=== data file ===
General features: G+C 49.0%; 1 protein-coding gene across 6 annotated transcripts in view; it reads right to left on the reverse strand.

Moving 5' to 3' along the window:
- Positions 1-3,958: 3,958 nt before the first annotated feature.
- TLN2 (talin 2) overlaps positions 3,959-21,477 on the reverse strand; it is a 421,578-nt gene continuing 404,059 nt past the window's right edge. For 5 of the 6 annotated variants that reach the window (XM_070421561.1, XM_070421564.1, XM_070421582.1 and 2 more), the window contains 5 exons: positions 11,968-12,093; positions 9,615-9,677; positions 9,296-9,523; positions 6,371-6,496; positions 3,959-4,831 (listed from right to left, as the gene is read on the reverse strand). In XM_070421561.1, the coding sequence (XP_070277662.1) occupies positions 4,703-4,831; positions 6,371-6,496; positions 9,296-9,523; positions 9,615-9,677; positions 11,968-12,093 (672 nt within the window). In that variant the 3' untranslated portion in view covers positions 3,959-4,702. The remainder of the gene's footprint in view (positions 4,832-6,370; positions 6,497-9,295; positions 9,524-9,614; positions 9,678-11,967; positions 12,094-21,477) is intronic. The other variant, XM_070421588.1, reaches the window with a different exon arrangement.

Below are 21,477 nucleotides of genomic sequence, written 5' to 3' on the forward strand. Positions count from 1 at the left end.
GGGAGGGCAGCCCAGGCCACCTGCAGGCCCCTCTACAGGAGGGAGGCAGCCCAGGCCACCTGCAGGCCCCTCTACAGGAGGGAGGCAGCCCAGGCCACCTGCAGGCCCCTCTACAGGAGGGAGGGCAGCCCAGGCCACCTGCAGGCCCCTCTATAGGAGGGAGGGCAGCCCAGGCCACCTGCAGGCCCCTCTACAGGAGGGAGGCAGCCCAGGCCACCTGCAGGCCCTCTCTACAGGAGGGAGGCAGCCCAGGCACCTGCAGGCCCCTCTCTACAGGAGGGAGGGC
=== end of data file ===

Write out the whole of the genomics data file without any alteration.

General features: G+C 49.0%; 1 protein-coding gene across 6 annotated transcripts in view; it reads right to left on the reverse strand.

Moving 5' to 3' along the window:
- Positions 1-3,958: 3,958 nt before the first annotated feature.
- TLN2 (talin 2) overlaps positions 3,959-21,477 on the reverse strand; it is a 421,578-nt gene continuing 404,059 nt past the window's right edge. For 5 of the 6 annotated variants that reach the window (XM_070421561.1, XM_070421564.1, XM_070421582.1 and 2 more), the window contains 5 exons: positions 11,968-12,093; positions 9,615-9,677; positions 9,296-9,523; positions 6,371-6,496; positions 3,959-4,831 (listed from right to left, as the gene is read on the reverse strand). In XM_070421561.1, the coding sequence (XP_070277662.1) occupies positions 4,703-4,831; positions 6,371-6,496; positions 9,296-9,523; positions 9,615-9,677; positions 11,968-12,093 (672 nt within the window). In that variant the 3' untranslated portion in view covers positions 3,959-4,702. The remainder of the gene's footprint in view (positions 4,832-6,370; positions 6,497-9,295; positions 9,524-9,614; positions 9,678-11,967; positions 12,094-21,477) is intronic. The other variant, XM_070421588.1, reaches the window with a different exon arrangement.

Below are 21,477 nucleotides of genomic sequence, written 5' to 3' on the forward strand. Positions count from 1 at the left end.
GGGAGGGCAGCCCAGGCCACCTGCAGGCCCCTCTACAGGAGGGAGGCAGCCCAGGCCACCTGCAGGCCCCTCTACAGGAGGGAGGCAGCCCAGGCCACCTGCAGGCCCCTCTACAGGAGGGAGGGCAGCCCAGGCCACCTGCAGGCCCCTCTATAGGAGGGAGGGCAGCCCAGGCCACCTGCAGGCCCCTCTACAGGAGGGAGGCAGCCCAGGCCACCTGCAGGCCCTCTCTACAGGAGGGAGGCAGCCCAGGCACCTGCAGGCCCCTCTCTACAGGAGGGAGGGC